How it works
Apollo is a permissionless, decentralized DeFi oracle. As a pallet, Apollo is built directly into the base of the parachain. As a result, it can use blockchain hooks on either side of the development of a block to find the median price and immediately update data. In addition, it is able to provide greater customization in the level of security it offers.
Oracle data providers operate nodes and provide a stake of tokens. This stake is slashed by some amount if the node provides a price that is different by a preset margin to the median data point submitted in a particular block. To verify information from Apollo, an asset is first added to the oracle. Then, an off-chain worker adds the price to the chain via a signed transaction. The off-chain worker gets the price via an API call to a pre-configured price server. The next block confirms if a threshold of minimum providers have found up-to-date information as well. If so, the price will be averaged amongst providers who may then be rewarded or have their stakes slashed based on how close they are to the median price. Upon aggregation of the asset price, the median price is stored with a block number to prevent front-running. This is made possible through the use of Substrate pallets instead of smart contracts, where such a function can be performed in one transaction.
In other DeFi oracles, owners can add or remove different price feeds through permissions, which opens the door for price manipulation. In the past, this meant that Chainlink paused an oracle for Luna on the platform Blizz Finance, which led to leveraged trades with artificially low collateral ratios that led to Blizz Finance being drained. Apollo avoids this by being permissionless and enabling any DeFi user to operate a node.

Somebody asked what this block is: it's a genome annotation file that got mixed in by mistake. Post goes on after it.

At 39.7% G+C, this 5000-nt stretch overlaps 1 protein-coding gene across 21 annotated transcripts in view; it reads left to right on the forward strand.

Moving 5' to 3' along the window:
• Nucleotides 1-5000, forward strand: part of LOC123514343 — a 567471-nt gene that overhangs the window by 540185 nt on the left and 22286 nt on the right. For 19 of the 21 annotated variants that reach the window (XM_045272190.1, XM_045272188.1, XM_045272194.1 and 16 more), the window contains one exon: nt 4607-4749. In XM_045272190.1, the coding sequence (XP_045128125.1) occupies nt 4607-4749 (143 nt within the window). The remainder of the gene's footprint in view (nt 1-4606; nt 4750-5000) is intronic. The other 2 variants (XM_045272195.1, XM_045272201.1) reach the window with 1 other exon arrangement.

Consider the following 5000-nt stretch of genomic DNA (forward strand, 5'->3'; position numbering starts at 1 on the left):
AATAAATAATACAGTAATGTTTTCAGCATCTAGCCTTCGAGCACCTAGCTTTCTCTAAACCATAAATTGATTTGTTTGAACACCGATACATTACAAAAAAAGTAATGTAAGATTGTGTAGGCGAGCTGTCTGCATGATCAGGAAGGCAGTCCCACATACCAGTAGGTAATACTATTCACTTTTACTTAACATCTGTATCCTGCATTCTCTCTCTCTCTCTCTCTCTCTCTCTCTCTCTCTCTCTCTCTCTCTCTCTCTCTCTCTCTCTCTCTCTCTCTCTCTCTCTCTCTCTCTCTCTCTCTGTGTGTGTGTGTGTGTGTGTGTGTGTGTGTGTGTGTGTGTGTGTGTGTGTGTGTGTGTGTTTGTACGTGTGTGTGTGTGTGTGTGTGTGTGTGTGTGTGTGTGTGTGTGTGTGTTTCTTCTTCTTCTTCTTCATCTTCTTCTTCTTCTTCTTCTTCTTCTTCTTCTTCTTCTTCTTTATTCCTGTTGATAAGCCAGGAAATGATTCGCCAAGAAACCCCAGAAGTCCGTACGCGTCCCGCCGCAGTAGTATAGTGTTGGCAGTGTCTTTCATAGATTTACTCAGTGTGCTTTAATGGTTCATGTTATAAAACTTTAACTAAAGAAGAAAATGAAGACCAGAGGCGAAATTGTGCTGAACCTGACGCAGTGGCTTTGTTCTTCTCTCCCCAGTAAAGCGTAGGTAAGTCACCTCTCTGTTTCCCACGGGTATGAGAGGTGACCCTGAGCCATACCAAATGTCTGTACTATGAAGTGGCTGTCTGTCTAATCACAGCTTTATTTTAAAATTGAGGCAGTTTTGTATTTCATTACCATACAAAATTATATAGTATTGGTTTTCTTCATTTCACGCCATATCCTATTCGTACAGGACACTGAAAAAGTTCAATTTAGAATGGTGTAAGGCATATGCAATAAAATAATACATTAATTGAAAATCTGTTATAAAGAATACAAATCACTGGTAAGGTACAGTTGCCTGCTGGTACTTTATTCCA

Apollo further reduces the ability for price manipulation by proving the option of time-weighting, for a time-weighted average price (TWAP). Aggregated prices are applied weights proportional to their interval of time. If an aggregated price has been held for a longer interval, it is given more weight. Developers are able to use TWAP to a customized degree, as longer intervals do open some ability for front-running while avoiding price manipulation through false data.
In the future, a feature Apollo will incorporate is price banding. This means users will be able to select a ‘trusted server’ (TS) that measures prices between its own server, and the difference found on other servers. If the delta between the two is significantly different, this would alert users to potential manipulation. Attackers would have to broadcast the wrong price from multiple nodes, over multiple intervals, which raises the stake required on their behalf. The TS would not act as a single trust source for the price either, however, as it would only alert users on price differentials, and not price. In the event a TS is compromised, it can be ignored while the oracle still provides an asset price.
Price banding on Apollo
Through Apollo’s permissionless and MEV-resistant nature, and features like TWAP, it acts as a superior, composable DeFi oracle.